The area TLA District 8 meeting was yesterday...around 275-300 members attended, I hear. It was a nice opportunity to learn and share information and visit with professional friends.
At the general session, among the welcomes including TLA president Steve Brown, we heard a little bit about the coming of Encyclopedia Britannica Online to all the school libraries as an addition of TexShare things we get as a result of the the recent legislation change. That is quite exciting!
The speaker for the general session was Rene Saldana, children's author and education professor at Texas Tech University (his blog). His new book is A Sky Full of Stars, a book about friendship. In his remarks, he shared with us some of his favorite books as a child. He spoke fondly of things like The Hardy Boys and admitted he liked Nancy Drew stories even more because of "one chick being able to do more than 2 guys" and he also loved the Little house books as well.
The most enduring moment for me was when he told us how he takes his 4-yr. old son to the public library only one a month because the child checks out 50+ books at a time (yea for that librarian/library) and that on the first day of "real" school, he intends to take his son FIRST to the library to meet the librarian before going to the classroom or filling out the "mountains of forms" required of parents!
If you would like to participate in a live chat with him about this book, go to http://alan-ya.org/index.php?option=com_content&task=view&id=109&Itemid=2 at 8:00 pm CENTRAL time on Wednesday Oct. 17th.
Among the many sessions offered, I attended one on copy cataloging pointers and helpful sites. During the Q&A portion, I did find out the records from WorldCat are not downloadable as I suspected...it was not my inability to make it work after all! But the info for many items including AV can be found. "Copy & paste" is still faster than original cataloging.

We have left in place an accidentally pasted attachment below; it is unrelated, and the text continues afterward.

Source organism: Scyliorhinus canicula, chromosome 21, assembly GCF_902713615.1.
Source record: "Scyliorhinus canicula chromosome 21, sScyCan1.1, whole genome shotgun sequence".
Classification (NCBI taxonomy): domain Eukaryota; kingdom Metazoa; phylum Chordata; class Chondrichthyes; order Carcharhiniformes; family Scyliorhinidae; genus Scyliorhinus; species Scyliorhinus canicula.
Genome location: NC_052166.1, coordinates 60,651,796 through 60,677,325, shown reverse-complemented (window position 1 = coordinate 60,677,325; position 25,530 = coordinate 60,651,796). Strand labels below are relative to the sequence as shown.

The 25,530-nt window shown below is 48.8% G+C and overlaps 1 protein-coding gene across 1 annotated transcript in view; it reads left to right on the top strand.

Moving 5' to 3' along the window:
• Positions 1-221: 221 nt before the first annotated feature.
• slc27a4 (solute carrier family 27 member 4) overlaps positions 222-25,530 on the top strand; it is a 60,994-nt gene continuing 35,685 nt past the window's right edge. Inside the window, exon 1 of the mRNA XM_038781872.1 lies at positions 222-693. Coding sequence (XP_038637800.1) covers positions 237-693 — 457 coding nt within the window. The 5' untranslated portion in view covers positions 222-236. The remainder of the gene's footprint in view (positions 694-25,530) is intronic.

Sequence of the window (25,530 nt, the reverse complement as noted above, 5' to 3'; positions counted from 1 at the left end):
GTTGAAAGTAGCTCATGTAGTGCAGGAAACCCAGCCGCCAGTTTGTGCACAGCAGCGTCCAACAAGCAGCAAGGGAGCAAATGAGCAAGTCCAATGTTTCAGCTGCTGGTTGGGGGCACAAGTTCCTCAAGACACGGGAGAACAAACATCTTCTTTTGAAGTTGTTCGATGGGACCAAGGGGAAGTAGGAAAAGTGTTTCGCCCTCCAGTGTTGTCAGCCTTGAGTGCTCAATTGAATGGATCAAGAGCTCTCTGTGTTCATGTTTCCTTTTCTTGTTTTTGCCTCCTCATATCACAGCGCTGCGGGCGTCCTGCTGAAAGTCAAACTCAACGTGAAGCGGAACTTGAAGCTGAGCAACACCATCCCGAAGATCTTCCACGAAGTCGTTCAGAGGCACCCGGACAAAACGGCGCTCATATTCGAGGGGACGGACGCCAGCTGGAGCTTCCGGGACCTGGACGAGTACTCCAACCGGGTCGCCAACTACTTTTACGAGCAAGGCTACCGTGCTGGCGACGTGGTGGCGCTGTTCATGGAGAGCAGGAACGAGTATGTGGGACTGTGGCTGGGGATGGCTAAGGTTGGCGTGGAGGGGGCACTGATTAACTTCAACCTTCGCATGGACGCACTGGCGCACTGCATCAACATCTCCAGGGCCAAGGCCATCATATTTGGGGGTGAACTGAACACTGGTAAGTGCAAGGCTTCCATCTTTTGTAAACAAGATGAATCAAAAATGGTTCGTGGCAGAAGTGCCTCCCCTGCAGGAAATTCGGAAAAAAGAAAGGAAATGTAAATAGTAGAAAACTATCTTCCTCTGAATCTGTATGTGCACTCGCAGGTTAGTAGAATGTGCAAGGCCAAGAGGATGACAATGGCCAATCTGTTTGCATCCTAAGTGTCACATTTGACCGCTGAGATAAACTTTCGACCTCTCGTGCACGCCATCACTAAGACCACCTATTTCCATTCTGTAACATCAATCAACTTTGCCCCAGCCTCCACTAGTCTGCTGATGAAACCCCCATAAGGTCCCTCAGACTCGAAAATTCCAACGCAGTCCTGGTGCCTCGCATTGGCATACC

A colleague reported that in the session on transitioning from high school research to college research that bib cards are still required by many professors at her college (although she doesn't necessarily agree with that practice) and when asked how to help more traditional teachers understand there is NO difference between an article in print that is identical online, the speaker said "good luck and just keep plugging way one teacher at a time to make them understand and accept the online version!"
Then it came time for my presentation on blogging. The room was overflowing and VERY warm, but the audience was so gracious and enthusiastic and attentive...even when we discovered that virtually ALL of the blogs (including my own!!) were blocked. Yup...the firewall and the technology department got us right where it hurt...nothing got thru except for Library Stuff and some Teacher Tube videos. This was the pitiful situation despite the careful planning by the people in charge to obtain the list of websites, blogs, etc. that I needed unblocked well in advance of the date.
Thank goodness for PowerPoint...I had planned for this situation because it had happened before...not this badly, but before nevertheless, and screen shots are not as good as the "real" thing, but with the enthusiasm of the audience and the slide show, we had a great discussion on the power of blogging and the many things that you can do with it. And needless to say, we a had a very frank discussion on what we all have to do in order to make administrations and tech people understand that this type of situation can NOT continue. It is unfair to our students...the very reason we were all in that hot room on a beautiful Saturday morning!
HANDOUT for those who did not get a copy!